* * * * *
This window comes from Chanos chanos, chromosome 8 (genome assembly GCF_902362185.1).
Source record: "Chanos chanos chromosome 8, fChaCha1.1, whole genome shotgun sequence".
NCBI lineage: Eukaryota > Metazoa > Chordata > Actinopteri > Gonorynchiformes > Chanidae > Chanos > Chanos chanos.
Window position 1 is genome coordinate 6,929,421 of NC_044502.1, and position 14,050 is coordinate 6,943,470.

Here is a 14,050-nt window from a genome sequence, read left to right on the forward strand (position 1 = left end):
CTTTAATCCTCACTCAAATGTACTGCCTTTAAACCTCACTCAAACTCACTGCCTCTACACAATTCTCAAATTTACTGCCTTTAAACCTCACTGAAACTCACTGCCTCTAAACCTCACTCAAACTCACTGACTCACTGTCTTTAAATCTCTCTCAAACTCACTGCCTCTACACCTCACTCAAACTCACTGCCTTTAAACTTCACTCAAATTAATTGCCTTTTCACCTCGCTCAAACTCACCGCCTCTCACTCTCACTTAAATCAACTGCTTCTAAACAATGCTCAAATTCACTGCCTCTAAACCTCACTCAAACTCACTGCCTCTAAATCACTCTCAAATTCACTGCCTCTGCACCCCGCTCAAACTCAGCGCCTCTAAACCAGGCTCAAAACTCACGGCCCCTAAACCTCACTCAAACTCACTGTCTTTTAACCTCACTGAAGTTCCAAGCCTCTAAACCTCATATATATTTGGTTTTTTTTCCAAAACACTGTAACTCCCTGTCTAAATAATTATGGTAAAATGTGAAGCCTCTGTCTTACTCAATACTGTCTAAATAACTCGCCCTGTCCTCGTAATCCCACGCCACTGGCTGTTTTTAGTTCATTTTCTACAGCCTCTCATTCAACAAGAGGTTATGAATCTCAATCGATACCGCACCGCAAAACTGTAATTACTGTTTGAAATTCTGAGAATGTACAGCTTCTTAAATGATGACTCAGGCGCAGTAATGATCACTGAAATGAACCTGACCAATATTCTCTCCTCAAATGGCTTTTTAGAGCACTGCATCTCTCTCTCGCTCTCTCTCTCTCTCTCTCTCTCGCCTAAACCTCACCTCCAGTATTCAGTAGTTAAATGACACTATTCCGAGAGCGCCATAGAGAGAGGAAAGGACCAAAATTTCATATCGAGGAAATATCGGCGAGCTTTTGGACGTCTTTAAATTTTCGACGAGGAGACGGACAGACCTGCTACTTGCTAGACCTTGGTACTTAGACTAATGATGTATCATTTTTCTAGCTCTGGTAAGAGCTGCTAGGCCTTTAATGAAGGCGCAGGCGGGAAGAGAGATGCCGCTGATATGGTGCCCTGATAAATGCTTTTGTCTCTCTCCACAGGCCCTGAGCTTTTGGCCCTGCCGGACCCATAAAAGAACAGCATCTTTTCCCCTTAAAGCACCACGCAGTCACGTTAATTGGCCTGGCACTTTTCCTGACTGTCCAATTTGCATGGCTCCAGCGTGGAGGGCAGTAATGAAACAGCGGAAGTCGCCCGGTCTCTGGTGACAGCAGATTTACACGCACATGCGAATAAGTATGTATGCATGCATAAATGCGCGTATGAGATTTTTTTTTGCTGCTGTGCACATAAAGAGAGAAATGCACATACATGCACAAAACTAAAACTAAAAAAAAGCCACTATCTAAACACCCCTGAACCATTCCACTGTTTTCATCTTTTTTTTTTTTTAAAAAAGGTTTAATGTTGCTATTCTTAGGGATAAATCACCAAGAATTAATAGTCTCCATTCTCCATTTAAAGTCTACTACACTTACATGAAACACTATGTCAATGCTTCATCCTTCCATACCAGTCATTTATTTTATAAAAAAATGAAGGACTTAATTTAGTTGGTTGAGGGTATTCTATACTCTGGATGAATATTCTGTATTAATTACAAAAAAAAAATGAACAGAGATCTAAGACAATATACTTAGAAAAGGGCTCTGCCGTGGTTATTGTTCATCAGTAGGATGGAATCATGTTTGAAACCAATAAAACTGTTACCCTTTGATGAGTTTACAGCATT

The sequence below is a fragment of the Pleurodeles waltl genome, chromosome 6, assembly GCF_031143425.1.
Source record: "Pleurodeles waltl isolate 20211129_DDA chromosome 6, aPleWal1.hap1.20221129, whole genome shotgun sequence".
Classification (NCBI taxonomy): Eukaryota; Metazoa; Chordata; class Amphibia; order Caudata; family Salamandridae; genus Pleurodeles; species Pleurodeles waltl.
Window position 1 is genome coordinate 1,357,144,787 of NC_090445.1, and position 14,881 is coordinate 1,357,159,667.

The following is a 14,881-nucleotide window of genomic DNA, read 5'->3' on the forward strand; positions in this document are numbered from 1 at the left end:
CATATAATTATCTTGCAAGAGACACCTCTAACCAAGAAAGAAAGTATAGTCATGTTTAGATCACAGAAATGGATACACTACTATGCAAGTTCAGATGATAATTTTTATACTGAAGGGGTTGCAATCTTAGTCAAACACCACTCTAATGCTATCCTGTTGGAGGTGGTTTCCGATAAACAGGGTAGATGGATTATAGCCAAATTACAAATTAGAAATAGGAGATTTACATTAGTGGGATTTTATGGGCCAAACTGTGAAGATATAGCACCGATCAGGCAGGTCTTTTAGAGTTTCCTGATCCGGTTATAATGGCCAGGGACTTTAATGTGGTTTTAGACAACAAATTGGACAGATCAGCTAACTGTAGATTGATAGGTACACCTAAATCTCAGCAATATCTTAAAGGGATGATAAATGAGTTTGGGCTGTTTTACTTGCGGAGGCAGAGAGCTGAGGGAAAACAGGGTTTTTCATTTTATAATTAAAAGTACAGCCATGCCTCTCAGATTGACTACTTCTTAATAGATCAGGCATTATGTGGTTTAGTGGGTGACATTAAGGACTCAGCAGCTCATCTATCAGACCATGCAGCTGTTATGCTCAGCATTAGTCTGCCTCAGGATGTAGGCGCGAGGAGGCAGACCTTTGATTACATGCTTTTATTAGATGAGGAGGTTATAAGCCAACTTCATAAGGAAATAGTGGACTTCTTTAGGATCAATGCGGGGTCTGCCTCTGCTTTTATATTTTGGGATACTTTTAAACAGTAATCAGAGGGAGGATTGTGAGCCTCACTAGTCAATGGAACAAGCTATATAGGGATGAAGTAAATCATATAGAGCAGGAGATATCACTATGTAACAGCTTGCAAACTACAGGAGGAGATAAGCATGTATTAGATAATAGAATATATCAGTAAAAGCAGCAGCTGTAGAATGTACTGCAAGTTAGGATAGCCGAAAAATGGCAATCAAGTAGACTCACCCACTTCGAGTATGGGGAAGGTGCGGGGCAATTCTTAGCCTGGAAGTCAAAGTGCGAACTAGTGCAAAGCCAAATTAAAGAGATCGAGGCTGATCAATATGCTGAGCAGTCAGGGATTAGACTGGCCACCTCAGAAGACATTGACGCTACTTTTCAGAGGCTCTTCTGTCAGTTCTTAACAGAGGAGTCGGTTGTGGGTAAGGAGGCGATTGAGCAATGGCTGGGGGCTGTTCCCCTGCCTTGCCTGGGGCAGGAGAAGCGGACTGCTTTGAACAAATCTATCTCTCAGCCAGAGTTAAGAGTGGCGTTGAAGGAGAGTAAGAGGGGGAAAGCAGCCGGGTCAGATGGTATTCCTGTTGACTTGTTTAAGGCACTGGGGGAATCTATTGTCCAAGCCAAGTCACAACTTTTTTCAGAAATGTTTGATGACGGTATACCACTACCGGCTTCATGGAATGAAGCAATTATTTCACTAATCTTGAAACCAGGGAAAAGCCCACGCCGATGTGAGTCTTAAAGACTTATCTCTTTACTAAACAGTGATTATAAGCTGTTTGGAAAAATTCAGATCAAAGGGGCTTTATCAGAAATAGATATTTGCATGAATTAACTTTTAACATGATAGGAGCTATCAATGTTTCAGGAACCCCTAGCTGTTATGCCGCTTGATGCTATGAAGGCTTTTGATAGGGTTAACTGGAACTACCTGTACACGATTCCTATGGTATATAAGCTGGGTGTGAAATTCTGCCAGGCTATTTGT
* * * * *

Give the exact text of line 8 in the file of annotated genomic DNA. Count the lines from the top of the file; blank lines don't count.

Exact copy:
Source record: "Pleurodeles waltl isolate 20211129_DDA chromosome 6, aPleWal1.hap1.20221129, whole genome shotgun sequence".